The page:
Quantitative Easing is simply the introduction of money into the economy by a central bank. It has been done twice during the current recession with no positive effects and Ben Bernanke’s Federal Reserve seems ready to launch version three – often referred to as QE3.
QE1 launched on November 25th, 2008 with a Federal Reserve initiated purchase of $500 Billion in mortgage-backed securities with the hope of lowering borrowing costs in order to stimulate the drowning housing market. The fed later bought several hundred billion dollars of securities from troubled entities such as Fannie Mae, Freddie Mac and Federal Home Loan banks.
By buying up assets from private institutions, it lowered the risk those institutions possessed and would theoretically lower the cost of borrowing money.
Finding asset purchases to not be doing enough, the Federal Reserve lowered the key interest rate to .25%.
More troubled-asset buyouts occurred through 2009 and the Fed started to aggressively buy Treasury notes.
QE1 lasted until the end of March 2010 and resulted in 30-year mortgage rates dropping from 6.33% in late 2008 to 5.23% at the end of Q1 2010. $1.25 trillion was invested in asset purchases by the Federal Reserve during QE1.
QE2 went from November 3rd 2010 to June 30th of 2011.
Bought $600 billion of longer term treasuries by selling off short-term agency assets.
Although some economists had expected the move to keep interest rates low, 30-year fixed mortgage rates actually climbed .5%.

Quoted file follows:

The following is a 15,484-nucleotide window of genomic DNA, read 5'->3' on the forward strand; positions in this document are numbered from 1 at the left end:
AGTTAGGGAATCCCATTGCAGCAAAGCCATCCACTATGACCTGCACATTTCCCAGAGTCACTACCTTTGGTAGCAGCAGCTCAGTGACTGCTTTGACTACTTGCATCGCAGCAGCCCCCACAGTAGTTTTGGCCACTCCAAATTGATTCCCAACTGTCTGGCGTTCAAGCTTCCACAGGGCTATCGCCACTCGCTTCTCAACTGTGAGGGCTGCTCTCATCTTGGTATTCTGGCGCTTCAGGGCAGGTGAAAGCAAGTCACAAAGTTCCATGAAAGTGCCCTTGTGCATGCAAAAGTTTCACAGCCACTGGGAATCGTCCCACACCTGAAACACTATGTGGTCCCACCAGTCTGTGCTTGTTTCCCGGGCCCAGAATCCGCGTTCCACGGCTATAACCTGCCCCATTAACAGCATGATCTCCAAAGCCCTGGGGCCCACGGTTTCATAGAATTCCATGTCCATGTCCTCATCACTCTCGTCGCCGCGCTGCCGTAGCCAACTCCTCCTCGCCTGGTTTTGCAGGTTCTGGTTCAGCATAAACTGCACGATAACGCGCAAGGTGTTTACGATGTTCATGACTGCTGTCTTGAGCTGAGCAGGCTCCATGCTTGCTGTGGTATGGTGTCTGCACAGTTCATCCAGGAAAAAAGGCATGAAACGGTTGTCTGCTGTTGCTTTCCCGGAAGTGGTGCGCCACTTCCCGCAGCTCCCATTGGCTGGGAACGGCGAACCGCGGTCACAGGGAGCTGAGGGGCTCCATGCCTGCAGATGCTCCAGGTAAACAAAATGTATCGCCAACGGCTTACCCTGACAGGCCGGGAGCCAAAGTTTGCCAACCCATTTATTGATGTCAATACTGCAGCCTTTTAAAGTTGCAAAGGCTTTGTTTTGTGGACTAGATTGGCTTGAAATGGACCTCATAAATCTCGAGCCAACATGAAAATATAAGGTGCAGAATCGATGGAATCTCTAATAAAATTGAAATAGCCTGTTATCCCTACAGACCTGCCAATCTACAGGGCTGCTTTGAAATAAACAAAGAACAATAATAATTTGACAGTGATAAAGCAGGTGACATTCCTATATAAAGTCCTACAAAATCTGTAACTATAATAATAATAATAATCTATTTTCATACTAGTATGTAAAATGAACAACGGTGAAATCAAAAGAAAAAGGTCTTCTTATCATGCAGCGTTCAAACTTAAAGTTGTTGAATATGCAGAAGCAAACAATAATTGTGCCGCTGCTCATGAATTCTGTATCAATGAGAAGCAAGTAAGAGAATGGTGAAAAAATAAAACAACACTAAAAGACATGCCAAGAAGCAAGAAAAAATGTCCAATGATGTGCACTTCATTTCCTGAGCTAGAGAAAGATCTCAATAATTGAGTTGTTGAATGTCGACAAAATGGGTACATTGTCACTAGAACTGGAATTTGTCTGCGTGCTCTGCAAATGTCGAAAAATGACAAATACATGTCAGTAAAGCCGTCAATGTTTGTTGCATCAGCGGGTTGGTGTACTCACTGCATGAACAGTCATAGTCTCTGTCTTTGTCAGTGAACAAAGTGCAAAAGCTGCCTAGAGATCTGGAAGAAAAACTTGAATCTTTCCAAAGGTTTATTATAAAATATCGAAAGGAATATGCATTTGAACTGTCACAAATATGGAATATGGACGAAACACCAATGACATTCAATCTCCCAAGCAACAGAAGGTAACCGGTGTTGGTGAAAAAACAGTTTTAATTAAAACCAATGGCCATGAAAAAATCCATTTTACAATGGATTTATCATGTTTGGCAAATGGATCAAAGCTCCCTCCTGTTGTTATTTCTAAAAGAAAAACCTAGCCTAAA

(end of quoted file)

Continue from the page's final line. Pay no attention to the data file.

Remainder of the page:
The Maturity Extension Program (aka “Operation Twist”)
By the end of 2012, the Federal Reserve hopes to put downward pressure on long term interest rates by selling a portion of its sizable inventory of long term Treasury bonds in trade for shorter term notes. By selling the longer term notes, it is expected that prices for those bonds will increase, thereby decreasing the yield or interest on them. Operation twist is not quantitative easing as it adds no net money supply due to the trading of one security for another.
Operation Twist started in the fall of 2011 and offers both good and bad news. The bad news is that it doesn’t seem to be doing very much to help the economy. Long term interest rates are at historic lows and the economy is not accelerating. This again points to the fact that borrowing costs are not the major issue holding the economy back.
One thing of note is that the sell-off of long-term Treasuries is exactly opposite of the Fed move in QE2. QE2 was about economic stimulus by lowering risk. Twist is focused on affecting interest rates in order to encourage borrowing. Neither addresses the fundamental issues of over-regulation, over-taxation and a White House opposed to free markets.
QE1 / QE2 Results
The effect on the economy from QE1 and QE2 are heavily-debated. Many experts discuss the inflationary effect that pumping so much money into the economy has while others state that banks actually never turned around and lent the money – it was used to shore up their own reserves so that the financial system did not fundamentally collapse.